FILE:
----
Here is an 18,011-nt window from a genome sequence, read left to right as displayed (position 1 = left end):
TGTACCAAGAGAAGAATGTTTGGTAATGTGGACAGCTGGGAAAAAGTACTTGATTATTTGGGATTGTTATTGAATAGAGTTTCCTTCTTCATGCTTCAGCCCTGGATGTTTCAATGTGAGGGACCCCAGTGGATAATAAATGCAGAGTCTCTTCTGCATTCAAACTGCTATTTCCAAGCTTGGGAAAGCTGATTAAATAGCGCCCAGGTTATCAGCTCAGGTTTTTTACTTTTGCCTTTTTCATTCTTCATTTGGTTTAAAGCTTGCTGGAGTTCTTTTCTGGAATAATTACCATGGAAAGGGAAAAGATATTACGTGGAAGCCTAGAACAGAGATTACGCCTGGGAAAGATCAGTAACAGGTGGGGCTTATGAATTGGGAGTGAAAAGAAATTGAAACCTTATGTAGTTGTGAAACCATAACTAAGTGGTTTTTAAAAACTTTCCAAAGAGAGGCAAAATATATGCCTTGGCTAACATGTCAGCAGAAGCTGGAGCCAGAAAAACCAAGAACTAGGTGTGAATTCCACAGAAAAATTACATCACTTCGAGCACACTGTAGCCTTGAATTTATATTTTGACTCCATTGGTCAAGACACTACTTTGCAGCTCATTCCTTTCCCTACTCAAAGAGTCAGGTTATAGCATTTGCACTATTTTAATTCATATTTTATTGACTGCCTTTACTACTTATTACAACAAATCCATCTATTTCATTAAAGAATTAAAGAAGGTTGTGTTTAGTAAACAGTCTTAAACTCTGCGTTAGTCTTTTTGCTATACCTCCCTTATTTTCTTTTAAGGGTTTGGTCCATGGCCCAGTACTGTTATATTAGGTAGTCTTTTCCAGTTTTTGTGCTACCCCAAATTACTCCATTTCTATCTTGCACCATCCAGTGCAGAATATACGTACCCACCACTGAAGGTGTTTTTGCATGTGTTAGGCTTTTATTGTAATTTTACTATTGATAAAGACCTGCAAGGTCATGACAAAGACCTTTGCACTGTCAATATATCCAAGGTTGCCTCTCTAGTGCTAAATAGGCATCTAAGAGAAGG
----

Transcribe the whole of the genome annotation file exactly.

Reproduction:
Here is an 18,011-nt window from a genome sequence, read left to right as displayed (position 1 = left end):
TGTACCAAGAGAAGAATGTTTGGTAATGTGGACAGCTGGGAAAAAGTACTTGATTATTTGGGATTGTTATTGAATAGAGTTTCCTTCTTCATGCTTCAGCCCTGGATGTTTCAATGTGAGGGACCCCAGTGGATAATAAATGCAGAGTCTCTTCTGCATTCAAACTGCTATTTCCAAGCTTGGGAAAGCTGATTAAATAGCGCCCAGGTTATCAGCTCAGGTTTTTTACTTTTGCCTTTTTCATTCTTCATTTGGTTTAAAGCTTGCTGGAGTTCTTTTCTGGAATAATTACCATGGAAAGGGAAAAGATATTACGTGGAAGCCTAGAACAGAGATTACGCCTGGGAAAGATCAGTAACAGGTGGGGCTTATGAATTGGGAGTGAAAAGAAATTGAAACCTTATGTAGTTGTGAAACCATAACTAAGTGGTTTTTAAAAACTTTCCAAAGAGAGGCAAAATATATGCCTTGGCTAACATGTCAGCAGAAGCTGGAGCCAGAAAAACCAAGAACTAGGTGTGAATTCCACAGAAAAATTACATCACTTCGAGCACACTGTAGCCTTGAATTTATATTTTGACTCCATTGGTCAAGACACTACTTTGCAGCTCATTCCTTTCCCTACTCAAAGAGTCAGGTTATAGCATTTGCACTATTTTAATTCATATTTTATTGACTGCCTTTACTACTTATTACAACAAATCCATCTATTTCATTAAAGAATTAAAGAAGGTTGTGTTTAGTAAACAGTCTTAAACTCTGCGTTAGTCTTTTTGCTATACCTCCCTTATTTTCTTTTAAGGGTTTGGTCCATGGCCCAGTACTGTTATATTAGGTAGTCTTTTCCAGTTTTTGTGCTACCCCAAATTACTCCATTTCTATCTTGCACCATCCAGTGCAGAATATACGTACCCACCACTGAAGGTGTTTTTGCATGTGTTAGGCTTTTATTGTAATTTTACTATTGATAAAGACCTGCAAGGTCATGACAAAGACCTTTGCACTGTCAATATATCCAAGGTTGCCTCTCTAGTGCTAAATAGGCATCTAAGAGAAGG